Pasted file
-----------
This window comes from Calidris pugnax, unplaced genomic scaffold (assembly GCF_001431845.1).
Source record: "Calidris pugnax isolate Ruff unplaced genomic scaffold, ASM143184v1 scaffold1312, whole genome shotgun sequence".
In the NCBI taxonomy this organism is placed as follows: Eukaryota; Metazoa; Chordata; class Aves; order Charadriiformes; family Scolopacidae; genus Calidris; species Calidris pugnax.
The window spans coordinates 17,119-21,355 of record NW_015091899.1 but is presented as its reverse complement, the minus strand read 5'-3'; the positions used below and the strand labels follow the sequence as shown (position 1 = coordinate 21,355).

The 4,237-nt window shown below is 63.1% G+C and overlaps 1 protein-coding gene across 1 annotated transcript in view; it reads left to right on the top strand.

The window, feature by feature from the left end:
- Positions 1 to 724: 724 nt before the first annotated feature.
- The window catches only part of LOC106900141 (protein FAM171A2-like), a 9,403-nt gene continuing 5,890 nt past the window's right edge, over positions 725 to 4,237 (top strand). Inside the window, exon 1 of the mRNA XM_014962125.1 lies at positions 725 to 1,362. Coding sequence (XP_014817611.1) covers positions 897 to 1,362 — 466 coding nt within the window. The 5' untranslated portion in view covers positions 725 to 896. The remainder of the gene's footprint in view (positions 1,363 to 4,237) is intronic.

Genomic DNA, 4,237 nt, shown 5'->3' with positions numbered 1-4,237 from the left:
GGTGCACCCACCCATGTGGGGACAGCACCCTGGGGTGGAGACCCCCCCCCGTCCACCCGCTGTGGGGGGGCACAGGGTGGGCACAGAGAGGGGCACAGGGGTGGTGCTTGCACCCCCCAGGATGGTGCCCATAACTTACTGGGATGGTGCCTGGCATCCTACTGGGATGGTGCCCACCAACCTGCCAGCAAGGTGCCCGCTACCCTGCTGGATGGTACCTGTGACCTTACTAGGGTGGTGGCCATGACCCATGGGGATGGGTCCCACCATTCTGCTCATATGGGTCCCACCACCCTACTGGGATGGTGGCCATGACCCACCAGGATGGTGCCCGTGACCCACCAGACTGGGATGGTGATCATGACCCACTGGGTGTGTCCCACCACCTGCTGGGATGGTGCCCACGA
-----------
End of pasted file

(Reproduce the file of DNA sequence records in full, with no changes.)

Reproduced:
This window comes from Calidris pugnax, unplaced genomic scaffold (assembly GCF_001431845.1).
Source record: "Calidris pugnax isolate Ruff unplaced genomic scaffold, ASM143184v1 scaffold1312, whole genome shotgun sequence".
In the NCBI taxonomy this organism is placed as follows: Eukaryota; Metazoa; Chordata; class Aves; order Charadriiformes; family Scolopacidae; genus Calidris; species Calidris pugnax.
The window spans coordinates 17,119-21,355 of record NW_015091899.1 but is presented as its reverse complement, the minus strand read 5'-3'; the positions used below and the strand labels follow the sequence as shown (position 1 = coordinate 21,355).

The 4,237-nt window shown below is 63.1% G+C and overlaps 1 protein-coding gene across 1 annotated transcript in view; it reads left to right on the top strand.

The window, feature by feature from the left end:
- Positions 1 to 724: 724 nt before the first annotated feature.
- The window catches only part of LOC106900141 (protein FAM171A2-like), a 9,403-nt gene continuing 5,890 nt past the window's right edge, over positions 725 to 4,237 (top strand). Inside the window, exon 1 of the mRNA XM_014962125.1 lies at positions 725 to 1,362. Coding sequence (XP_014817611.1) covers positions 897 to 1,362 — 466 coding nt within the window. The 5' untranslated portion in view covers positions 725 to 896. The remainder of the gene's footprint in view (positions 1,363 to 4,237) is intronic.

Genomic DNA, 4,237 nt, shown 5'->3' with positions numbered 1-4,237 from the left:
GGTGCACCCACCCATGTGGGGACAGCACCCTGGGGTGGAGACCCCCCCCCGTCCACCCGCTGTGGGGGGGCACAGGGTGGGCACAGAGAGGGGCACAGGGGTGGTGCTTGCACCCCCCAGGATGGTGCCCATAACTTACTGGGATGGTGCCTGGCATCCTACTGGGATGGTGCCCACCAACCTGCCAGCAAGGTGCCCGCTACCCTGCTGGATGGTACCTGTGACCTTACTAGGGTGGTGGCCATGACCCATGGGGATGGGTCCCACCATTCTGCTCATATGGGTCCCACCACCCTACTGGGATGGTGGCCATGACCCACCAGGATGGTGCCCGTGACCCACCAGACTGGGATGGTGATCATGACCCACTGGGTGTGTCCCACCACCTGCTGGGATGGTGCCCACGA